It's All Relative... When it comes to synchronized equipment and vehicle movement

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The advancement of GPS/GNSS-enabled relative positioning—the control of two or more objects relative to each other—has gained momentum in recent years, particularly in the agricultural, mining and construction communities. The idea that two or more autonomous vehicles, such as a combine and a grain cart, can run side-by-side or in-line to harvest and collect grain, with precision holds promise for safer, more efficient operations.

Mine operators are using relative positioning capabilities to manage the synchronized operation of an excavator and the multiple haul trucks that are used to carry the material from the mine site. In this case, the excavator and all of the haul trucks ‘talk’ to each other as they move in and out of position in a synchronized way as the shovel fills each truck.

On the construction side, a contractor recently used relative positioning to operate paving equipment along a highway to form curbs and shoulders. In the past, this same task would require a surveyor to spot and stake the line, which the paving machine would follow. With relative positioning, the surveyor sends the stake position to the paver with a push of a
button. The paver orients itself to the position and continues along the line to the next position for greater efficiency and improved safety for the construction team.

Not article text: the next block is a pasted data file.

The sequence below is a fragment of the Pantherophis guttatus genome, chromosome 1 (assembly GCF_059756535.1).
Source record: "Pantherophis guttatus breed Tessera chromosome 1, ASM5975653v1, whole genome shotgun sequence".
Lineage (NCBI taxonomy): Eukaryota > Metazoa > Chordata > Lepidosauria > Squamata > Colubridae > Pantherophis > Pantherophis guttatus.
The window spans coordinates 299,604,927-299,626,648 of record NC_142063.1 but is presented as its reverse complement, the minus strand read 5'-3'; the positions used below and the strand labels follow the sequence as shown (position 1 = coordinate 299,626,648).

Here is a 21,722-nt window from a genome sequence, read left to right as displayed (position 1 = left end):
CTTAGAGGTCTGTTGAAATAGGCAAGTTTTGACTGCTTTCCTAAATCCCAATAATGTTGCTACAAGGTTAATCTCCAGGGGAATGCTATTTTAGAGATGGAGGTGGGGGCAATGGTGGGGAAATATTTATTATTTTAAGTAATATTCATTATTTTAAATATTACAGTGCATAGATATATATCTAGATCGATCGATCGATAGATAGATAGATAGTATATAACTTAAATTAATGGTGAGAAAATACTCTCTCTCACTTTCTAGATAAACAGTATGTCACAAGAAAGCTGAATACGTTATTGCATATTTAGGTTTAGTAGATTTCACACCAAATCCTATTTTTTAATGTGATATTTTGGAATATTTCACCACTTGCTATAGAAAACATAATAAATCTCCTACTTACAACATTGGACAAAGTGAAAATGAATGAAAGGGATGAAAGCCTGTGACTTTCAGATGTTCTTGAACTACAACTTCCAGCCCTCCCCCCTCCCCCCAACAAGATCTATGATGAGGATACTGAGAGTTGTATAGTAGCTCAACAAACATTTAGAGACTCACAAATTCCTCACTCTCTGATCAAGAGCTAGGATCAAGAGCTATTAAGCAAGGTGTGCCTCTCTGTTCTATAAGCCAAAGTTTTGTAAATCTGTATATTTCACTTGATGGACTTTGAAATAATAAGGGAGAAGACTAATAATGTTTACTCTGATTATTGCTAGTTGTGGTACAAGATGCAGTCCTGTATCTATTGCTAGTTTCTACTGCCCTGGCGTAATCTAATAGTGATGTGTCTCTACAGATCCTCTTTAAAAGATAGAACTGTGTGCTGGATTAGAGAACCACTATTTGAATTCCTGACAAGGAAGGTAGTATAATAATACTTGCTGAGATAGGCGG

As highway and heavy equipment applications continue to expand, it’s important to understand the key elements of an effective relative positioning system and the limitations.

There are many considerations that go into selecting the optimal relative positioning solution including accuracy, signal availability, solution rate including system dynamics, installation constraints and, of course, price.

Remember, relative positioning is all about spatial awareness, which begins with a master receiver and a rover(s) combination. The master receiver is located in the lead vehicle, and the rover in the ‘slave’ vehicle. The vehicles typically
exchange position information through a radio link or NTRIP through the Internet.

Depending on the system, an operator can position the slave vehicle to the master vehicle to the centimetre level. In terms of signal availability, relative positioning works very much like RTK. There needs to be sufficient common satellites tracked between vehicles to produce a relative solution. Therefore, the vehicles should be operating in close proximity to each other.

In some cases, such as the agriculture application noted earlier, you’ll also need full roll, pitch and
heading between the master and rover vehicles (not antennas). Therefore, some relative positioning solutions
also incorporate a GNSS capability with inertial measurements. With an IMU, a relative positioning solution not only provides a continuous positioning capability, but also full 3D attitude (roll, pitch and heading), even during short periods of satellite outages.

Pricing varies considerably. Today’s market includes a wide range of options from low cost GNSS—only solution to an integrated GNSS/INS solution with various grades of IMUs. Customers have many options depending on the complexity of
their applications and their budget. Talk to a relative positioning expert to determine the best choice for your application.